Bridges Played a Role in Siesta Key Development
Articles: Sarasota History
The history of Sarasota is inextricably intertwined with the natural environment and efforts to shape the land to fit the needs of a growing community.
Over a hundred years ago, before the construction of roads and bridges throughout the county, life here was very different. Siesta Key in particular was isolated and inaccessible. Big changes began on the key when Harry Higel began to promote his development, “Siesta On The Gulf.”
Platted in 1907, the subdivision was located on the north end of the Key, two and a half miles across Sarasota Bay from the mainland. At the time it was conceived, the only access to the Key was by boat. The trip by ferry from downtown to Sarasota Key, where the development was located, took 20 minutes. According to the promotional brochure for the development, Higel spent $40,000 improving the property “…driving artesian wells, laying miles of sidewalks, dredging our canals, filling in low places, building docks, bridges, boat ways bungalows and one hotel.”
One of the development's early rustic bridges is pictured above. Documents accompanying the picture indicate that it existed by 1915 and spanned Bayou Louise. It was not until several years later, in 1917, that the first bridge was built between the Key and the mainland. Designed to open up the Key to vehicles, the usefulness of small bridges planned to serve only pedestrians diminished.
By 1927, the original Siesta Key Bridge was replaced with a more substantial structure. The first Stickney Point Bridge was built at the same time as the Blackburn Point Bridge, beginning in May, 1926.
In the 1950s, Siesta Key was experiencing increased development pressure and a number of older subdivisions were re-platted to introduce internal canals. A re-plat of the Ocean Beach subdivision, filed in 1952, was the first to show the man-made canals and small bridges that define the center of the island today.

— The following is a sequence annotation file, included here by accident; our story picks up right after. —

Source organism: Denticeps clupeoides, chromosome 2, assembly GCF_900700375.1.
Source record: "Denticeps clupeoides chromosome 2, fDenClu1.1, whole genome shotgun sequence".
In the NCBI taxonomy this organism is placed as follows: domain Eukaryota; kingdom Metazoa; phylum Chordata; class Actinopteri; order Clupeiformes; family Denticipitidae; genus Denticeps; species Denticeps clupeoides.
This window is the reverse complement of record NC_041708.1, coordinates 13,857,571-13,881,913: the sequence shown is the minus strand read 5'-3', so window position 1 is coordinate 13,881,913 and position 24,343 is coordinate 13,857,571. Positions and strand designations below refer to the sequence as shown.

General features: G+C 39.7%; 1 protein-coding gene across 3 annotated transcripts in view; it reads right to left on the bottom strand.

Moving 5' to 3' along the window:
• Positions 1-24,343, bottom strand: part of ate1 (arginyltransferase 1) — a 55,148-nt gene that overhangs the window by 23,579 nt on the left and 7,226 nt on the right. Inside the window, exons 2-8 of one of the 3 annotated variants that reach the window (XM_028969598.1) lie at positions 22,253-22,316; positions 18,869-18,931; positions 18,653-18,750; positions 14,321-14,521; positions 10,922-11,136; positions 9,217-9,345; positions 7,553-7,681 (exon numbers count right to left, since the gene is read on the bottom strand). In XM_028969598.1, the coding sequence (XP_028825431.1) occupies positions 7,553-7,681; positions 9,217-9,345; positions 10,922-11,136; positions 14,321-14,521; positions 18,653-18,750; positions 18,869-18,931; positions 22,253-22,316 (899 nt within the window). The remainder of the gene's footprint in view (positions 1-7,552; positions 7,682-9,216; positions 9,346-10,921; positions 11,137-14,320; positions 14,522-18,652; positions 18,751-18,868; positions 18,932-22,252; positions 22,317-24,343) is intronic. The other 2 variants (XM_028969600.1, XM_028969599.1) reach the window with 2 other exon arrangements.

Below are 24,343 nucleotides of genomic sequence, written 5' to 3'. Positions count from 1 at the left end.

A year later, in the Harmony Subdivision – platted just south of there – more canals were constructed. The subdivision was designed to connect to the canals immediately to the north. Spanning these canals were eight “pseudo-humpback bridges,” so named in a 1955 Sarasota Herald-Tribune article to differentiate them from the humpback bridges that spanned Hanson Bayou, Bayou Louise and the bridge over the Grand Canal.
Now (2005 - when this article was written) coming to the end of their useful lives, these pseudo-humpback bridges are slated for replacement by Sarasota County in the near future. Once completed, this project will signal just the latest chapter in the long story of bridges of Siesta Key.
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In the early years of this century, before bridges connected the keys to the mainland, a favorite place to have a picnic was "Uncle Ben" Stickney's. On the bay side of Sarasota (now Siesta) Key, south of the later Stickney Point Bridge, Stickney's homestead gained a reputation for hospitality far beyond Sarasota's borders.
The Gulf View Inn was built as the Sarasota Beach Lodge on the Gulf side of Siesta key at the beginning of 1925. The Sarasota Beach subdivision had been platted in late 1924 by the Crescent Beach Development Co. and included the area approximately bordered now by Ocean Blvd., Avenida Del Mayo and Avenida Del Mare. The use of Spanish street names reflected the Mediterranean theme in much of Sarasota's 1920s development.